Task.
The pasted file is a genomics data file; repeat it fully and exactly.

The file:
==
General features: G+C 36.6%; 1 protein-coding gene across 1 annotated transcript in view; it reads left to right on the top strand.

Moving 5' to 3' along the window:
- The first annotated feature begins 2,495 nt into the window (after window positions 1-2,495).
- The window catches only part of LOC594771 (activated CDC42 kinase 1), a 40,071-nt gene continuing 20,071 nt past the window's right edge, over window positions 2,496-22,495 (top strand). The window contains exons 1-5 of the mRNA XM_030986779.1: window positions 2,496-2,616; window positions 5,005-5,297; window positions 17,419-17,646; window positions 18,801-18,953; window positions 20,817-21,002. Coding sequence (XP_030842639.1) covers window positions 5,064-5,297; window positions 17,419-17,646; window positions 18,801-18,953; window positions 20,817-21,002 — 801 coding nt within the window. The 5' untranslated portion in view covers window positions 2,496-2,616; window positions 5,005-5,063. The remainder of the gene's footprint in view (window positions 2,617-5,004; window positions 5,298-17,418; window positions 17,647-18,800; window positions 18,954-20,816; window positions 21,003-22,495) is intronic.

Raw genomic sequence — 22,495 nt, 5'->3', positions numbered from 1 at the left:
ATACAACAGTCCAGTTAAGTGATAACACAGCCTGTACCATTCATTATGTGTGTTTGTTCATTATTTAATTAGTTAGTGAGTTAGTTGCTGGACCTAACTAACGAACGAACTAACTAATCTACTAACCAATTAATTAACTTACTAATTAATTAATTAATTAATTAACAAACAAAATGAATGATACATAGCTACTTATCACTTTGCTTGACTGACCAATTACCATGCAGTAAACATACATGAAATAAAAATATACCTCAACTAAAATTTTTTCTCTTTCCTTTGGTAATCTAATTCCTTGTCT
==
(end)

General features: G+C 36.6%; 1 protein-coding gene across 1 annotated transcript in view; it reads left to right on the top strand.

Moving 5' to 3' along the window:
- The first annotated feature begins 2,495 nt into the window (after window positions 1-2,495).
- The window catches only part of LOC594771 (activated CDC42 kinase 1), a 40,071-nt gene continuing 20,071 nt past the window's right edge, over window positions 2,496-22,495 (top strand). The window contains exons 1-5 of the mRNA XM_030986779.1: window positions 2,496-2,616; window positions 5,005-5,297; window positions 17,419-17,646; window positions 18,801-18,953; window positions 20,817-21,002. Coding sequence (XP_030842639.1) covers window positions 5,064-5,297; window positions 17,419-17,646; window positions 18,801-18,953; window positions 20,817-21,002 — 801 coding nt within the window. The 5' untranslated portion in view covers window positions 2,496-2,616; window positions 5,005-5,063. The remainder of the gene's footprint in view (window positions 2,617-5,004; window positions 5,298-17,418; window positions 17,647-18,800; window positions 18,954-20,816; window positions 21,003-22,495) is intronic.

Raw genomic sequence — 22,495 nt, 5'->3', positions numbered from 1 at the left:
ATACAACAGTCCAGTTAAGTGATAACACAGCCTGTACCATTCATTATGTGTGTTTGTTCATTATTTAATTAGTTAGTGAGTTAGTTGCTGGACCTAACTAACGAACGAACTAACTAATCTACTAACCAATTAATTAACTTACTAATTAATTAATTAATTAATTAACAAACAAAATGAATGATACATAGCTACTTATCACTTTGCTTGACTGACCAATTACCATGCAGTAAACATACATGAAATAAAAATATACCTCAACTAAAATTTTTTCTCTTTCCTTTGGTAATCTAATTCCTTGTCT